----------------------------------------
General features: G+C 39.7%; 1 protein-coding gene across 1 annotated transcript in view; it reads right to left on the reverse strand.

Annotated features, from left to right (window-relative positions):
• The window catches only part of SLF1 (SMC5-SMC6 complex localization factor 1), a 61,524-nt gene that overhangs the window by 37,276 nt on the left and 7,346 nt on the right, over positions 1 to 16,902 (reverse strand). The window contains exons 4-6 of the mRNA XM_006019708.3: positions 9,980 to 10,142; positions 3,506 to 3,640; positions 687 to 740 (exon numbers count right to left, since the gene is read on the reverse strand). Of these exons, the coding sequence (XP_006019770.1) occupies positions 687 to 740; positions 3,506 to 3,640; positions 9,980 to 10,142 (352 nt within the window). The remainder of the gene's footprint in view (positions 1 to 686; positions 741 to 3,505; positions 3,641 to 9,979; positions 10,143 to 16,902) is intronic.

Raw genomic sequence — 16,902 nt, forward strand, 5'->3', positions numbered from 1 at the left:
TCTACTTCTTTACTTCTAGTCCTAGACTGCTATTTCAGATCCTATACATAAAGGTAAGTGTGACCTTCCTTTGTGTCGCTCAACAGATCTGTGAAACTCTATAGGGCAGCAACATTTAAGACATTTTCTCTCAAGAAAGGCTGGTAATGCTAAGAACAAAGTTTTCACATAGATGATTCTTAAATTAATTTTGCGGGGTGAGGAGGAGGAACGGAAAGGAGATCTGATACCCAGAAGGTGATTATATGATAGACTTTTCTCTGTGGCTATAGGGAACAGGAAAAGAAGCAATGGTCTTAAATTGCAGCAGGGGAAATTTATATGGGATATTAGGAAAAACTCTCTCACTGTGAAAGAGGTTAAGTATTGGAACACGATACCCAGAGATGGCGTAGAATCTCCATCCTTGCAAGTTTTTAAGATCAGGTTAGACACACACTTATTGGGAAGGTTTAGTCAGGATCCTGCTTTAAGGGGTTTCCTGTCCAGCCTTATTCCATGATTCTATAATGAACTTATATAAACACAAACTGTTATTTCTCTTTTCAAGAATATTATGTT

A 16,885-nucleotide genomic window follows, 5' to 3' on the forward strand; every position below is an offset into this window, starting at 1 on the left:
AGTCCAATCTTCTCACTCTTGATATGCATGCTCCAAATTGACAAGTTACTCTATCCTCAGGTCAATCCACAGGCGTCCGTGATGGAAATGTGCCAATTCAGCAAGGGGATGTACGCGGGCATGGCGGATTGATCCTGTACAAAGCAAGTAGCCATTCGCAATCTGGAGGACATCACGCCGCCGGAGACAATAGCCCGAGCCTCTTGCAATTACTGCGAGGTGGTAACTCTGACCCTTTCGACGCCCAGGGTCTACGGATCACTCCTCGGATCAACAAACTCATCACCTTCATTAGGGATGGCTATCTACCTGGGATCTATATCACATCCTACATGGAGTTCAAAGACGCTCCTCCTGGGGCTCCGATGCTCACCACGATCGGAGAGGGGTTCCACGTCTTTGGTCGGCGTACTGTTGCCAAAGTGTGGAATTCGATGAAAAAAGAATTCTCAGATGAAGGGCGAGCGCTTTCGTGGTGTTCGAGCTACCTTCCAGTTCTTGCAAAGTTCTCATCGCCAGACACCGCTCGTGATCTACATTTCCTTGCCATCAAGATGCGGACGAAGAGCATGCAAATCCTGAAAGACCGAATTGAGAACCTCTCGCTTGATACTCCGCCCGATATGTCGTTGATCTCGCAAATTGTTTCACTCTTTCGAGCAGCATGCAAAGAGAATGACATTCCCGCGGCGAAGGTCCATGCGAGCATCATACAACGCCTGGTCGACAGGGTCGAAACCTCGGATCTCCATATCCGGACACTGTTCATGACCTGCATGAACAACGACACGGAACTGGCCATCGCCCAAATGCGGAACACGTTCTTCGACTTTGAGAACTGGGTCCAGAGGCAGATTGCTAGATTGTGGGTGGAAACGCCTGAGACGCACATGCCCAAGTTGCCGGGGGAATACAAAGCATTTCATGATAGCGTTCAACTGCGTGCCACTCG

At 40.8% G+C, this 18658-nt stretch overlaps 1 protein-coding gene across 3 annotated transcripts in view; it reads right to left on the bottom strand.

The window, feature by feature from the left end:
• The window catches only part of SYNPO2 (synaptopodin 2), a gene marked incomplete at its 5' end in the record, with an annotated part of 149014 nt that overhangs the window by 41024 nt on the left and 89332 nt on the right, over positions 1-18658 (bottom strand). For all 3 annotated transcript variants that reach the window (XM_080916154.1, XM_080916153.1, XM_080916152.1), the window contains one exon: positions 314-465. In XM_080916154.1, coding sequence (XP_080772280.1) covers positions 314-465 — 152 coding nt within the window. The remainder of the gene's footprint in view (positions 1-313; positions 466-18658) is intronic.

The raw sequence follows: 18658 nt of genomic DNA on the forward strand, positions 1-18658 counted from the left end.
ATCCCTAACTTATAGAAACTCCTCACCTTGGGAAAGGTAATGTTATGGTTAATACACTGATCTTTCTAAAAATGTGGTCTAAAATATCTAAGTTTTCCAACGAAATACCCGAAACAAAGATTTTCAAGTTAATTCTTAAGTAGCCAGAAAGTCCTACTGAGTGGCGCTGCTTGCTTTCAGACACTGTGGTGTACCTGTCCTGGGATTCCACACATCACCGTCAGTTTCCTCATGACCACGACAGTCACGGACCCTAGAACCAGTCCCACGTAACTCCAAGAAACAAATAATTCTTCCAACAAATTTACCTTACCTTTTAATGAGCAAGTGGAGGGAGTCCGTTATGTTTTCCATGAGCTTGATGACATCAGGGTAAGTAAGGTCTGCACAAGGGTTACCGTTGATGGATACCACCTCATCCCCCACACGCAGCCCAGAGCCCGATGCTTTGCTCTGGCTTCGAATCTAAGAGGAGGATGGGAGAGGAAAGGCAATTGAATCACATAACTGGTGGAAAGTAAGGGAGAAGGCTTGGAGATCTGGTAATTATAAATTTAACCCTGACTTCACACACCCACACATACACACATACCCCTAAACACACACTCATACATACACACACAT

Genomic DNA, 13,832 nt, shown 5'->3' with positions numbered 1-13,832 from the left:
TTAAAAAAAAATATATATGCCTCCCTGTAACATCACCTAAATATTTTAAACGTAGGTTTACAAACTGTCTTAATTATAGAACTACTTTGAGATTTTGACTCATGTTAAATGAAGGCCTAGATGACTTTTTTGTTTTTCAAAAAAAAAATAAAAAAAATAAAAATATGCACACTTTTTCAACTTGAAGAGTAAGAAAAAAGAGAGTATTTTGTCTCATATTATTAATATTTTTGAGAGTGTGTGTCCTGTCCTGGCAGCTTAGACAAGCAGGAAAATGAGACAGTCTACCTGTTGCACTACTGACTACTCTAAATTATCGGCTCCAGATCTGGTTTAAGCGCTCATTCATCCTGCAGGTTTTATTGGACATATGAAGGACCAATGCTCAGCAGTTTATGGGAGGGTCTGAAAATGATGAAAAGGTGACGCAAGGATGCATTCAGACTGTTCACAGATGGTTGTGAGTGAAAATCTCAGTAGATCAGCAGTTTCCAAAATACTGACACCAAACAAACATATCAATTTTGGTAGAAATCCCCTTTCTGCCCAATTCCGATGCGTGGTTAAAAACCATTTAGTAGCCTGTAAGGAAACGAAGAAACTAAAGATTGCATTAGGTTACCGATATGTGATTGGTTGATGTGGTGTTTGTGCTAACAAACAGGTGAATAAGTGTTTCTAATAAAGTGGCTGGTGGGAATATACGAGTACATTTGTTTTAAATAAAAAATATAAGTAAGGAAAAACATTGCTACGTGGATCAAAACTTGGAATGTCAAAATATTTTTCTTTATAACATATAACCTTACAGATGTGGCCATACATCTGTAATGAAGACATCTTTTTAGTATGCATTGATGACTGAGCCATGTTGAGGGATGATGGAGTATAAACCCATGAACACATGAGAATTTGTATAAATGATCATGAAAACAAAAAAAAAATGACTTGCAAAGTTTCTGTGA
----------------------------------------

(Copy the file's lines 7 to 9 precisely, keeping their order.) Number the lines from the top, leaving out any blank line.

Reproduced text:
AGTCCAATCTTCTCACTCTTGATATGCATGCTCCAAATTGACAAGTTACTCTATCCTCAGGTCAATCCACAGGCGTCCGTGATGGAAATGTGCCAATTCAGCAAGGGGATGTACGCGGGCATGGCGGATTGATCCTGTACAAAGCAAGTAGCCATTCGCAATCTGGAGGACATCACGCCGCCGGAGACAATAGCCCGAGCCTCTTGCAATTACTGCGAGGTGGTAACTCTGACCCTTTCGACGCCCAGGGTCTACGGATCACTCCTCGGATCAACAAACTCATCACCTTCATTAGGGATGGCTATCTACCTGGGATCTATATCACATCCTACATGGAGTTCAAAGACGCTCCTCCTGGGGCTCCGATGCTCACCACGATCGGAGAGGGGTTCCACGTCTTTGGTCGGCGTACTGTTGCCAAAGTGTGGAATTCGATGAAAAAAGAATTCTCAGATGAAGGGCGAGCGCTTTCGTGGTGTTCGAGCTACCTTCCAGTTCTTGCAAAGTTCTCATCGCCAGACACCGCTCGTGATCTACATTTCCTTGCCATCAAGATGCGGACGAAGAGCATGCAAATCCTGAAAGACCGAATTGAGAACCTCTCGCTTGATACTCCGCCCGATATGTCGTTGATCTCGCAAATTGTTTCACTCTTTCGAGCAGCATGCAAAGAGAATGACATTCCCGCGGCGAAGGTCCATGCGAGCATCATACAACGCCTGGTCGACAGGGTCGAAACCTCGGATCTCCATATCCGGACACTGTTCATGACCTGCATGAACAACGACACGGAACTGGCCATCGCCCAAATGCGGAACACGTTCTTCGACTTTGAGAACTGGGTCCAGAGGCAGATTGCTAGATTGTGGGTGGAAACGCCTGAGACGCACATGCCCAAGTTGCCGGGGGAATACAAAGCATTTCATGATAGCGTTCAACTGCGTGCCACTCG

At 40.8% G+C, this 18658-nt stretch overlaps 1 protein-coding gene across 3 annotated transcripts in view; it reads right to left on the bottom strand.

The window, feature by feature from the left end: